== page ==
What is brainspotting?
Brainspotting is a technique rooted in eye movement desensitization and reprocessing (EMDR) therapy that psychologist David Grand, PhD, pioneered to treat trauma.
The theory behind brainspotting is that the body experiences trauma and holds onto it. Brainspotting uses the mind-body connection to help regulate the midbrain, also known as the mesencephalon, a small but critical part of the brainstem that plays a key role in sensory processing, motor control, and various functions related to vision, hearing, and alertness. When your body is experiencing a traumatic event, your fight or flight mode gets activated, so a practice like brainspotting can help regulate your nervous system.
"The eyes are the only part of our brain that's seeing the outside world, and there's a lot of connection between what we see with our eyes and what we're feeling in our nervous system."—trauma therapist Lauren Auer, LCPC
The eyes are the window for brainspotting because of the emotion and connection they have to the brain. “EMDR is using that full-brain activation to really 'turn on' parts of the brain that experience the trauma, and brainspotting is more specific because it's really more like pinpointing the areas of the brain where [the trauma is] being stored," says trauma therapist Lauren Auer, LCPC, who is trained in EMDR and certified in brainspotting. "The eyes are the only part of our brain that's seeing the outside world, and there's a lot of connection between what we see with our eyes and what we're feeling in our nervous system."
Compared to other modalities of therapy, brainspotting hasn’t been researched as much, but one study published in 2017 in the Mediterranean Journal of Clinical Psychology found it to be an “effective alternative therapeutic approach” for participants who had experienced trauma and/or PTSD. The other modalities studied, EMDR and cognitive behavioral therapy (CBT), all showed participants' symptoms coming back after the six month check-in—brainspotting didn't.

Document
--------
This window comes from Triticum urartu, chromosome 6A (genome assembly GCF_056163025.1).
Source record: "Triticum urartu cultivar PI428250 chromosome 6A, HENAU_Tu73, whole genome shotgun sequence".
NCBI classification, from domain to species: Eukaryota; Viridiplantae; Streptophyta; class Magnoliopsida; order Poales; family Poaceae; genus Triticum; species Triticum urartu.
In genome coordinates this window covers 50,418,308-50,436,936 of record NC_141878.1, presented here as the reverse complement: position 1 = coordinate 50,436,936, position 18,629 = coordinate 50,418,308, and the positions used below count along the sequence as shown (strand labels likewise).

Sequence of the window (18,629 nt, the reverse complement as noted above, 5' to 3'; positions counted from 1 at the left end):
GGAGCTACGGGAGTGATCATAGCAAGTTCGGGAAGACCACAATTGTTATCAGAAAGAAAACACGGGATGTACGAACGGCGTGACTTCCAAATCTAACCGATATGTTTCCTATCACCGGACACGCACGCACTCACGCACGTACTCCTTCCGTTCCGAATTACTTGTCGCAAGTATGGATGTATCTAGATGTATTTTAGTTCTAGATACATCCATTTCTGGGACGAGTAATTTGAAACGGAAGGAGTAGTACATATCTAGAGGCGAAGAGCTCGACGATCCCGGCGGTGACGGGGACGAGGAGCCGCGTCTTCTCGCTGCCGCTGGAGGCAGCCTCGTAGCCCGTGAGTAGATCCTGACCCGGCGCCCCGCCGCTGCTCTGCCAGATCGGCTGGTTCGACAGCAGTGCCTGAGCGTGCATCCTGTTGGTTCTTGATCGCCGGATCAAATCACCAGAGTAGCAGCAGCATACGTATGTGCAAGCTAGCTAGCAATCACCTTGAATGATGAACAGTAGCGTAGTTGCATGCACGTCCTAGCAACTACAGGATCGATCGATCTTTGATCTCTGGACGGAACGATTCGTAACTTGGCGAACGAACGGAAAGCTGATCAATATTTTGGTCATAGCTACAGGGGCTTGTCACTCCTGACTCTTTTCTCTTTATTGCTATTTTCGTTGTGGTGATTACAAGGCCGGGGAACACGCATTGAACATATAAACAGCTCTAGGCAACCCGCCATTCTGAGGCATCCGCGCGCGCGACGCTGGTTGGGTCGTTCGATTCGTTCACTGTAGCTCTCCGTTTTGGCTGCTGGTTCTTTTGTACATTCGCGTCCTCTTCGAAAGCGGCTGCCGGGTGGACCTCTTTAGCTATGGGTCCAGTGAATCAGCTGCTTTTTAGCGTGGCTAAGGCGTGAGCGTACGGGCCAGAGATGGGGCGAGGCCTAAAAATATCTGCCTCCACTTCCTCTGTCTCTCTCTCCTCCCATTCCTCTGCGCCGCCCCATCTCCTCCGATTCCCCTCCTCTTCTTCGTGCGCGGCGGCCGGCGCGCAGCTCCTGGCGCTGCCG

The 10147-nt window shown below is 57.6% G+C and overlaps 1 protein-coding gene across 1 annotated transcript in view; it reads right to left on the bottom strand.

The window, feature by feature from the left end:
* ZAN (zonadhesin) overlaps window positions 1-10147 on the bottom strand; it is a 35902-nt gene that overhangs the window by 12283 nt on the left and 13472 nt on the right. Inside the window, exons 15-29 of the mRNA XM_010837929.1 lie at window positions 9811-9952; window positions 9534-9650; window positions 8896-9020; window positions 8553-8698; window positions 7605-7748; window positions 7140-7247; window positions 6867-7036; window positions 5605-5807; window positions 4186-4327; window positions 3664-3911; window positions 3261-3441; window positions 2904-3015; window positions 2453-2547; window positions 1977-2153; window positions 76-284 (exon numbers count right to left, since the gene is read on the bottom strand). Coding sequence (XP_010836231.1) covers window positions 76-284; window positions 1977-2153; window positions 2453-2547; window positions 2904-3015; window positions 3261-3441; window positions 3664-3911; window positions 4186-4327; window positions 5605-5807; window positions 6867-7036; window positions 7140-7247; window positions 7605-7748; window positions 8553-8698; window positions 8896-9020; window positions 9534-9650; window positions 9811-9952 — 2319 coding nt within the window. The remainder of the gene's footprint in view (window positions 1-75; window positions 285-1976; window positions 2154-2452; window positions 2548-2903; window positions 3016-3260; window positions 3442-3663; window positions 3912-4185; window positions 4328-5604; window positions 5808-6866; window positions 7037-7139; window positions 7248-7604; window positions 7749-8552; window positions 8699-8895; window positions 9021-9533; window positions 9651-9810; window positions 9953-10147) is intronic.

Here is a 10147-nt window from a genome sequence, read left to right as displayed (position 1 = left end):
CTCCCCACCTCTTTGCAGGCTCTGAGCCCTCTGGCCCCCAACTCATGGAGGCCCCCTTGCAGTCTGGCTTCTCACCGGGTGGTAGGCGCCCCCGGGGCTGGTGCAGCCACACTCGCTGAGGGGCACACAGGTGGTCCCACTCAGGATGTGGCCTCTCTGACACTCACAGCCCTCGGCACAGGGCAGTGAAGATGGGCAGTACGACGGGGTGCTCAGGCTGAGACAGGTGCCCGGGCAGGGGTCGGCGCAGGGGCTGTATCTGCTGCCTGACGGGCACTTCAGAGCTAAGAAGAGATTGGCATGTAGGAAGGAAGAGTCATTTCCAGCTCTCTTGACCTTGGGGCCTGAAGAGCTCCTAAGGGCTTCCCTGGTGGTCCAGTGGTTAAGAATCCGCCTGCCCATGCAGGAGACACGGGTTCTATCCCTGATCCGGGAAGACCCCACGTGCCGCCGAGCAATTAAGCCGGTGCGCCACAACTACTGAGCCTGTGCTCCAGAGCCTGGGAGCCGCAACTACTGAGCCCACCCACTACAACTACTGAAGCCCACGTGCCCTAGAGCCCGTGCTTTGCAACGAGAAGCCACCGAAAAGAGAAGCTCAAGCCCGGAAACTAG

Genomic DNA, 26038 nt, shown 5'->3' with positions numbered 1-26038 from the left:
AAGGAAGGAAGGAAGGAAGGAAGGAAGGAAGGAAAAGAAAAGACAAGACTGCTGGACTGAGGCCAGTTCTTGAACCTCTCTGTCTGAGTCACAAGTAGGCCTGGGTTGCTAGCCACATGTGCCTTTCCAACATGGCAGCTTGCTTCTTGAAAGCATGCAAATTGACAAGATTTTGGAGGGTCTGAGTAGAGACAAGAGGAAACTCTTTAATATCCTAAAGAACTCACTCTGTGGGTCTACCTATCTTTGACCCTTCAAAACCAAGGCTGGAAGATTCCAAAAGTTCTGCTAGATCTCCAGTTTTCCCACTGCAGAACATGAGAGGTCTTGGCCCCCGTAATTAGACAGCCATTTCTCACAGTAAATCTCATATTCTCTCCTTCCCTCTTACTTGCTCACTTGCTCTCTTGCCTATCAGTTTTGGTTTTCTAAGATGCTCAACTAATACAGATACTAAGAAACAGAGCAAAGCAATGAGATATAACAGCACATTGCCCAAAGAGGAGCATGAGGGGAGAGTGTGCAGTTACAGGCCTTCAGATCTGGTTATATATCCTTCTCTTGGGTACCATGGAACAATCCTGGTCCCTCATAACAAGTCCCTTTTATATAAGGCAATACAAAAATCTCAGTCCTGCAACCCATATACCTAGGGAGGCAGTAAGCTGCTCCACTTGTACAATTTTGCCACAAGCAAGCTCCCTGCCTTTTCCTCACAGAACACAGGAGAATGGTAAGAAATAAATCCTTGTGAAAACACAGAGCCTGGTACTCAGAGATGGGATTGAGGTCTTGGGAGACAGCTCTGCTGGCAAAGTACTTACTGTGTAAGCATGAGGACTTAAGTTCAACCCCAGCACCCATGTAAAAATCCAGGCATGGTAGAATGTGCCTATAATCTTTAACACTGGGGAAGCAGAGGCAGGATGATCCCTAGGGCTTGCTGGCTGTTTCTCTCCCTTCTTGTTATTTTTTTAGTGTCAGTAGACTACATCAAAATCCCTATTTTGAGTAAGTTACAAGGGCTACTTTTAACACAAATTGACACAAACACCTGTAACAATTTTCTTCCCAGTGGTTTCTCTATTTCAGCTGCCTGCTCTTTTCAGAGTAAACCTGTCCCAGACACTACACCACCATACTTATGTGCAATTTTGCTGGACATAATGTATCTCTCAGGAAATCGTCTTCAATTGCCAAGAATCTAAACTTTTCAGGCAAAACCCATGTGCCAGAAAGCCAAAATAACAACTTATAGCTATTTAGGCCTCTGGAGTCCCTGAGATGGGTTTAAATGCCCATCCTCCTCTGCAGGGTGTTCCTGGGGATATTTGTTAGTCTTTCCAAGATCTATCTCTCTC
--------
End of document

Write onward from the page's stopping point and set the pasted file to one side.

How to use brainspotting to stop a panic attack
Auer recently posted a viral Instagram Reel laying out how brainspotting works:
- Focus your gaze on an object in front of you. (This could be a stationary object, or something you hold in your hand like the highlighter Auer holds in the video.)
- Shift your gaze beyond that point.
- Move your focus back to the object.
- Continue to repeat alternating your gaze from near to far.
What you’re essentially doing here is using your eye position to draw your mind away from whatever thoughts are causing you to panic, so you can focus on something else to bring about a feeling and state of calm. “It’s really regulating your nervous system to slow down your heart rate, and what you’re doing is activating your oculocardiac reflex,” Auer says. “This calms down your vagus nerve [which is connected to stress relief] and regulates your breathing.” You don't need to have perfect vision to do this, either; she says what matters here is the position of your eye, not the information you're taking in through sight.
Brainspotting is beneficial for more than stopping panic attacks. You can also use this practice when you’re simply feeling overstimulated or overwhelmed as a way to shift focus. Plus, doing so can help mitigate eye strain caused from staring at a screen all day. Auer says her clients have also used this technique as a general soothing mechanism to prevent panic episodes from happening.
For best results, she recommends practicing brainspotting before you’re in crisis so you can call on it easily when you need it most.
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